Maryland recently passed House Bill 962, amending Maryland’s Personal Information Protection Act (PIPA) (Md. Code Ann. Comm. Law 14-3504). As summarized below, House Bill 962 amends certain aspects of PIPA relating to breach notification and maintaining reasonable security measures to protect personal information. The bill becomes effective October 1, 2022.
- Reasonable Security: Beginning October 1, 2022, businesses that maintain personal information of Maryland residents must implement and maintain “reasonable security” safeguards that are appropriate to the nature of the personal information maintained and the nature and size of the business and its operations. Previously the “reasonable security” requirements applied only to businesses that own or license such information, not those that maintain personal information. The bill does not specify the types of security safeguards that should be implemented and maintained, unlike other states’ reasonable security statutes (such as NY SHIELD Act).
- Notice to Attorney General: Maryland expanded the content requirements for notifications to the Attorney General. Notifications must now include the number of affected Maryland individuals, a description of the security breach, inclusive of when and how the breach occurred, any remediation steps the company has or plans to take in response to the security breach, and a sample notification letter that was sent to individuals.
- Notification Timing: Businesses that maintain personal information on behalf of a data owner must notify the data owner of a security breach as soon as reasonably practicable, but within 10 days of discovering or being notified of the security breach. Previously, businesses that maintained personal information had significantly more time to notify the data owner – up to 45 days. Further, for businesses that own or license personal information that have delayed notifying individuals due to a law enforcement investigation, notification must be made as soon as reasonably practicable and within seven days after law enforcement determines that notification will not impact the investigation. Previously, businesses had 30 days. The narrower notification timelines may help individuals mitigate any potential impact from the security breach, such as identity theft.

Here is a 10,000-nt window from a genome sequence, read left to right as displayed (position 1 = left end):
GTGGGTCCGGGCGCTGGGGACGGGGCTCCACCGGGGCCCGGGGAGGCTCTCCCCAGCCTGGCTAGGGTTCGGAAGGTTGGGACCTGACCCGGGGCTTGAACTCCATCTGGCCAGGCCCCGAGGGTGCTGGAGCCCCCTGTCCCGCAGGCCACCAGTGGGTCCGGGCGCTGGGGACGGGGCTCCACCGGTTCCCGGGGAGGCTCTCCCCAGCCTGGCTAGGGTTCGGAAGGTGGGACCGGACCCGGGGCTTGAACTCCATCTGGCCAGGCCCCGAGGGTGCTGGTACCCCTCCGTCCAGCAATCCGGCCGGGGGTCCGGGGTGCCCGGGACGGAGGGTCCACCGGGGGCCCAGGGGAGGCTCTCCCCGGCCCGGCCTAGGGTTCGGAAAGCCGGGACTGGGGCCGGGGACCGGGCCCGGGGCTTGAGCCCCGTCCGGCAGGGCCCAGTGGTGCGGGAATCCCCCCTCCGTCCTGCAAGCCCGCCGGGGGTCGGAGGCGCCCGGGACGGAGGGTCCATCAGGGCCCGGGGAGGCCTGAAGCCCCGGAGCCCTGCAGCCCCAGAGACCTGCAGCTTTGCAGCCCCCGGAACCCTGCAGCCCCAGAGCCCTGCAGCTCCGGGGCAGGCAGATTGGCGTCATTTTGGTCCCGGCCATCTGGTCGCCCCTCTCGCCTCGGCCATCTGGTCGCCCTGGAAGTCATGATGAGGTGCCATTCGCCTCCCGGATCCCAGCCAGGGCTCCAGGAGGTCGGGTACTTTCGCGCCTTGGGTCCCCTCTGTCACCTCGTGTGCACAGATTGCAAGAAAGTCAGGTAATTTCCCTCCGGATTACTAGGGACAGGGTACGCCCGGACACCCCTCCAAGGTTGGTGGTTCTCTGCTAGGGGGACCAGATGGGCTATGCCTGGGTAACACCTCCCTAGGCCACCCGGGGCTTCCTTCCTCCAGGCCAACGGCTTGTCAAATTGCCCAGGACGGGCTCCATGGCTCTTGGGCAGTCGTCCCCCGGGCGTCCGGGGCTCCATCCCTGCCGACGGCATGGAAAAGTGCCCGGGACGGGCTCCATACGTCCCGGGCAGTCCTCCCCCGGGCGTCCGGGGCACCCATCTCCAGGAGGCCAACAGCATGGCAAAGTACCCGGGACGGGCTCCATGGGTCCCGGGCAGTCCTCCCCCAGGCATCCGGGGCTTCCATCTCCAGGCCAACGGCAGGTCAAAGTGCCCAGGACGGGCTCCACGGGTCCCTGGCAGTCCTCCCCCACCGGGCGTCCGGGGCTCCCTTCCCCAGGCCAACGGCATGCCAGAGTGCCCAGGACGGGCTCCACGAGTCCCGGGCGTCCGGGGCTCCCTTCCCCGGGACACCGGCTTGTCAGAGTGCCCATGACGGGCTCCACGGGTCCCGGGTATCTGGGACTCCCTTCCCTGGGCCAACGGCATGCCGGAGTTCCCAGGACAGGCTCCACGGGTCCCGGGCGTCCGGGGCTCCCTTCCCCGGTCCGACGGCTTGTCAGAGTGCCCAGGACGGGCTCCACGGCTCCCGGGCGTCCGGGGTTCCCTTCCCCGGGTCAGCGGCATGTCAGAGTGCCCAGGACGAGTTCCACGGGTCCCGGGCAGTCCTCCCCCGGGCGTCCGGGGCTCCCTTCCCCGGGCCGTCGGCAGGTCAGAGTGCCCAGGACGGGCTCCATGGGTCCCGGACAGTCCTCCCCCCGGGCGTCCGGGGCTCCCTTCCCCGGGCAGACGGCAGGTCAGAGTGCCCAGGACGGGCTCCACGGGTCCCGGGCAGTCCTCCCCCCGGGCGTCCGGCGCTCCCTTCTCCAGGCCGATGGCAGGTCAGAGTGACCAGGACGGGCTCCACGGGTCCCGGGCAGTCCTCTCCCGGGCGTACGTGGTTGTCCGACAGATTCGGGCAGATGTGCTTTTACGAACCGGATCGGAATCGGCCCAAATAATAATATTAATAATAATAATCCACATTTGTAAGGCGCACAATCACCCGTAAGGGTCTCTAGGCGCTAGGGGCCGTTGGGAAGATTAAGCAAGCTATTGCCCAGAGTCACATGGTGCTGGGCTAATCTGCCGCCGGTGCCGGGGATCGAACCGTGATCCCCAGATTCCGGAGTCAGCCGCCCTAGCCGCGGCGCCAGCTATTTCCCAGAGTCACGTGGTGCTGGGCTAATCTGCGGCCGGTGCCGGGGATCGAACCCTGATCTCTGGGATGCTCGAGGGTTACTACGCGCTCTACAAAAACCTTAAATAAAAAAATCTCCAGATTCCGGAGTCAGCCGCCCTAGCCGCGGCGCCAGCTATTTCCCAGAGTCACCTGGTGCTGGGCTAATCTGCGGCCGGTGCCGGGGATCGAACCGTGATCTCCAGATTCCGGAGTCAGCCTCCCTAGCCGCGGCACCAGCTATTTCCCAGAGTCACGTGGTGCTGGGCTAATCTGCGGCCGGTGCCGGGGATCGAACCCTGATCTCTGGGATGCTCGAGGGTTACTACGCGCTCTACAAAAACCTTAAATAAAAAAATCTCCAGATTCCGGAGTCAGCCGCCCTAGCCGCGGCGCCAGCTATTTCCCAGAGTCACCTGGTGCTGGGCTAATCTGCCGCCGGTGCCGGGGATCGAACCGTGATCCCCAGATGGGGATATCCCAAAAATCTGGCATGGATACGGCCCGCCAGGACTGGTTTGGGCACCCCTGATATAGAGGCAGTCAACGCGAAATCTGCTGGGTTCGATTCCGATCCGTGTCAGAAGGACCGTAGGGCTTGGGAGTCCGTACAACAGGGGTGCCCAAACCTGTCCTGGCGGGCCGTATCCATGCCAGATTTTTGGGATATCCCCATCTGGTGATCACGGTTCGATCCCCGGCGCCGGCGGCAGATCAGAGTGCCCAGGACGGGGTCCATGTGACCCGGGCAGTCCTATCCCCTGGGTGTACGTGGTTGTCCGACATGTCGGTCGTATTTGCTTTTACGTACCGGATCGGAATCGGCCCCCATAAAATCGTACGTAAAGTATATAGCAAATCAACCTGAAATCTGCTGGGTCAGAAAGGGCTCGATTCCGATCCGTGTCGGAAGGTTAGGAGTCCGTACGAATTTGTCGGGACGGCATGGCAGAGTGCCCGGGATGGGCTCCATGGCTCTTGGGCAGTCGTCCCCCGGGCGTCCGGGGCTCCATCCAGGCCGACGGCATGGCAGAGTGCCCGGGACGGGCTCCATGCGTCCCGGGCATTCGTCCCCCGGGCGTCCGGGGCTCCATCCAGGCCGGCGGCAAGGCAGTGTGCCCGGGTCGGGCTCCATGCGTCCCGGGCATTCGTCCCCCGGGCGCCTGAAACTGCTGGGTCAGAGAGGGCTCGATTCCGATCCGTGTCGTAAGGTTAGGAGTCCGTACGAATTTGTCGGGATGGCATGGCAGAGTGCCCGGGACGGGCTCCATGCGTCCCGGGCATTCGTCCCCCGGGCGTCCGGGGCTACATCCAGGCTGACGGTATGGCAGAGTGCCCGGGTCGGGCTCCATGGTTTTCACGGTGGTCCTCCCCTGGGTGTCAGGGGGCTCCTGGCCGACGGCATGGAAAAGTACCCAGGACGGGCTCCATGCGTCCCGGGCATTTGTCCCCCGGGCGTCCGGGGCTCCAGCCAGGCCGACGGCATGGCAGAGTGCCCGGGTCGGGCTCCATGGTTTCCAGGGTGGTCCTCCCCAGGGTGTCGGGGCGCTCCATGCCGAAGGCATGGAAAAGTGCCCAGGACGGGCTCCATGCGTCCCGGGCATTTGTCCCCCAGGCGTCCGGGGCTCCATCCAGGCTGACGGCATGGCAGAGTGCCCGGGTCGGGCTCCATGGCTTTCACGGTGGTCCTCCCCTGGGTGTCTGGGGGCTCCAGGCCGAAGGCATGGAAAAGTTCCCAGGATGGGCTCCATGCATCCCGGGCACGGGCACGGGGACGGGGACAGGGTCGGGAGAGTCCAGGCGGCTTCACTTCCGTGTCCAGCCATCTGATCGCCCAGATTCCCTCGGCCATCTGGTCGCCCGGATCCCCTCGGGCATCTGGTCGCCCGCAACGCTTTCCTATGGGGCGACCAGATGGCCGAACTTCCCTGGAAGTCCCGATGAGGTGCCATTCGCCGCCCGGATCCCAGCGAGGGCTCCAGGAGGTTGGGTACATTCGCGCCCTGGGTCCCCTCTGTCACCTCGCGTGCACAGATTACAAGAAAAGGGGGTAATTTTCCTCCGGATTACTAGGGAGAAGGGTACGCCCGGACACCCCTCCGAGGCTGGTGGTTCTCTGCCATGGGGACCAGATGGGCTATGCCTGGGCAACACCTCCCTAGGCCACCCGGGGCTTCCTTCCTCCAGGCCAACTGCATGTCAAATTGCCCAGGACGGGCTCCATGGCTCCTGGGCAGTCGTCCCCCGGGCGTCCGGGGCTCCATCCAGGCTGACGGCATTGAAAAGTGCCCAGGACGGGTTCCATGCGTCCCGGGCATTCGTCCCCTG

- Definition of Personal Information: Maryland was already one of few states that explicitly included “genetic information” in the definition of “personal information,” but now, House Bill 962 expands and specifies what is considered genetic information subject to data breach notification requirements. Genetic information is any data that results from the analysis of a biological sample of the individual or equivalent information that concerns genetic material. Genetic information also specifically includes DNA, RNA, genes, chromosomes, alleles, genomes, alterations or modifications to DNA or RNA, single nucleotide polymorphisms, and information extrapolated, derived or inferred from the above referenced information concerning genetic material.
For guidance related to Maryland’s PIPA, please contact our Privacy, Cyber & Data Strategy Team.